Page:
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Tutorial for Bullet Alternative 010 – Panels

This series doesn't completely eliminate bullets, but it does compartmentalize information in a more interesting way.

This series doesn't completely eliminate bullets, but it does compartmentalize information in a more interesting way. These panels present a progression of thought or a series of related ideas. The series example shows a progression of time: school, career, current aspirations.

You can use these frameworks over several pages, e.g., an upward flow from back to front on one page and then a downward flow from back to front on the next page.

They work particularly well with animation (download the animated example). Convert a bulleted list into a group of panels, and you can then use the panels as a tracker: simply group the panels, reduce their size, and position them consistently in a corner of the content area. Then color each panel appropriately as you move through your presentation.

Once you have identified the best-suited panel, download it to a specific location on your computer so you'll be able to find it (the desktop is always a good choice).

Customizing the panels

Adjust size

If you want to change the size/shape of the PowerFramework, be sure to group it and resize the entire group. Once resized, ungroup to proceed with other customizations.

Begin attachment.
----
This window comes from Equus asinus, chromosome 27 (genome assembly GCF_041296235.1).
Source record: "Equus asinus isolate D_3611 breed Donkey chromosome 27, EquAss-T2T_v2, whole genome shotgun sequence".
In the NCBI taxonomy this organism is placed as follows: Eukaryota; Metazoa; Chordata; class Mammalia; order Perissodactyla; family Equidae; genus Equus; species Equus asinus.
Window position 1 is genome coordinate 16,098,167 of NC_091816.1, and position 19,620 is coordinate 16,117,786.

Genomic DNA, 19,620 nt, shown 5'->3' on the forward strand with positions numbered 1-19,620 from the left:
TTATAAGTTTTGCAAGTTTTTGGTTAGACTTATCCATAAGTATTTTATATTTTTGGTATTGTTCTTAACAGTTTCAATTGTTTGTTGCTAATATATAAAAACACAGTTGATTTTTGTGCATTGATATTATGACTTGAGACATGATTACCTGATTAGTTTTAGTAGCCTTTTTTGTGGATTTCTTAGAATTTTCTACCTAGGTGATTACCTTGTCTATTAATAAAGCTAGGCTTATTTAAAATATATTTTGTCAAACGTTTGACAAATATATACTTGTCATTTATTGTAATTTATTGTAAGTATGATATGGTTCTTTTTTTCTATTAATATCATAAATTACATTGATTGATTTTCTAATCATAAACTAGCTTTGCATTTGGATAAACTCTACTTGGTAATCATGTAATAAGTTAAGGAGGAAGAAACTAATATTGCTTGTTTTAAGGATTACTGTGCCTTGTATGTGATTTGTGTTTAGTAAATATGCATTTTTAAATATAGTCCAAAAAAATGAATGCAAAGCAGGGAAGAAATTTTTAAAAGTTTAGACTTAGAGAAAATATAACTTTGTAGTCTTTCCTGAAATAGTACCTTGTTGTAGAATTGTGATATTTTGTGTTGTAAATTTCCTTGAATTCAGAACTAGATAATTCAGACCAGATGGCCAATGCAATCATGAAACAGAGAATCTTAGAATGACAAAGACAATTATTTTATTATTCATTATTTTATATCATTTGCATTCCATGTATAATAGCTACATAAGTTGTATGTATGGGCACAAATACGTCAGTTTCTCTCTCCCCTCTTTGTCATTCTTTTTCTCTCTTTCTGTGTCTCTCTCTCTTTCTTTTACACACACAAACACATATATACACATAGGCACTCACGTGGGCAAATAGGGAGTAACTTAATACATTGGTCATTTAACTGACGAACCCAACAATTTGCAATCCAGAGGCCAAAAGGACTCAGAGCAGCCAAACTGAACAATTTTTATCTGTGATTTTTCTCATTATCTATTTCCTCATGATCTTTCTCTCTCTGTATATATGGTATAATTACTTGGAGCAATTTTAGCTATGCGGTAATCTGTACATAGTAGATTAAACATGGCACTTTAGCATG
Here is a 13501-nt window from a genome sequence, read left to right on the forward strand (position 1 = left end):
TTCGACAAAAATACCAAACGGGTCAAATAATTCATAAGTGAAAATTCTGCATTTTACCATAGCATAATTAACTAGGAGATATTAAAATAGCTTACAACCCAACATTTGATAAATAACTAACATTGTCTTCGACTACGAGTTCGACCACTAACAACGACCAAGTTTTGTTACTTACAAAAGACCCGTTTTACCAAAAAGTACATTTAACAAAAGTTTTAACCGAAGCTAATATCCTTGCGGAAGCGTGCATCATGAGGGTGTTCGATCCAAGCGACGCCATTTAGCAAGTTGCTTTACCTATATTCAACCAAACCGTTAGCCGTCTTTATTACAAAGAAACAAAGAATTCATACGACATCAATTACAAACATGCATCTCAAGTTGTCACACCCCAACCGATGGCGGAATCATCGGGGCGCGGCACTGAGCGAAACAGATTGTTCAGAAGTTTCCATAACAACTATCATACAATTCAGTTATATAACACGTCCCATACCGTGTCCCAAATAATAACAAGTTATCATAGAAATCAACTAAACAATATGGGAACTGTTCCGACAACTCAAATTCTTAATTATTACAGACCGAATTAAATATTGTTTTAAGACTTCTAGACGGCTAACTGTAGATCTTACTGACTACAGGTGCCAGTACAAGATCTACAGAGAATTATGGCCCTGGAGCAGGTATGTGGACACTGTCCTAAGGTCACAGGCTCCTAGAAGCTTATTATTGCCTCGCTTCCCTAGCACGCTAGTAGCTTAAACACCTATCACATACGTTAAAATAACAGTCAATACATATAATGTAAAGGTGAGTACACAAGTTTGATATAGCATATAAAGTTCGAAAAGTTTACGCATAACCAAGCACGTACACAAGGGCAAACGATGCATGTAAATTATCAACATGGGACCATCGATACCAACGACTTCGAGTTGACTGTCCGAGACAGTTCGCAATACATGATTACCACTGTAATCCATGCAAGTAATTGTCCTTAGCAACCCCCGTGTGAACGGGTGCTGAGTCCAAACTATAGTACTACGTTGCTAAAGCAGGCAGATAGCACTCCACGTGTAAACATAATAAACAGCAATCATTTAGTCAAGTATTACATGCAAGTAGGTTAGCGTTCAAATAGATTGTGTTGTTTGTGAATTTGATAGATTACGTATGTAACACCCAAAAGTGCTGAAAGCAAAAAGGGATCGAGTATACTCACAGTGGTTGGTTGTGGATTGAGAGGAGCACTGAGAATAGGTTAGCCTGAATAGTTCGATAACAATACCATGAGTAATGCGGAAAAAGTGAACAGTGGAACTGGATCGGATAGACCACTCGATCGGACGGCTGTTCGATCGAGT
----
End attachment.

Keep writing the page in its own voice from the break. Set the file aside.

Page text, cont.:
Color variations

Select color from your document's color palette or a complimentary color so that the panels will reflect the color scheme of the rest of your document. If you color each panel differently you don't need to use border lines. In that case you can take the borders off of the connecting fields as well. But if all of the panels will be the same color, we suggest you use a line that is just slightly lighter or darker than the panels so that the individual panels will be distinct. You can use a very fine line if you wish.

3D variations

We don't really recommend using 3D; but if you feel like you need to to be in sync with the rest of the presentation, apply a very shallow 3D depth.


Shadows in PowerPoint 2003 don't really add that much to the panels, but if you are using PowerPoint 2007, you can use the shadows to distinguish the panels instead of lines if the panels are all the same color. Even if they are not the same color, the PowerPoint 2007 drop shadows add depth and volume to this framework.

Gradients, patterns, and pictures

Gradients can also be used to distinguish one panel from another. Be sure to set your gradients so that overlaying text is readable. Refer to this FAQ: What are the issues with gradients and overlaying text?


Animations should be wipes: the vertical panels should wipe from the left and the background polygons should wipe from the right. The order should be from top to bottom: right-most panel wipe left, attaching polygon wipe right, the next panel below/above should be wipe left, etc. Download the animation example to see how this animation scheme works.

Series that relate to this tutorial:

BA010 – Bullet Alternatives 010 – Panels

Possible use example

Links to instructions for getting the framework into your presentation

  1. Determine the best file type for your needs
  2. Download the file
  3. Import the framework into your presentation
    1. Importing a PPT file
    2. Importing a EMF or PNG
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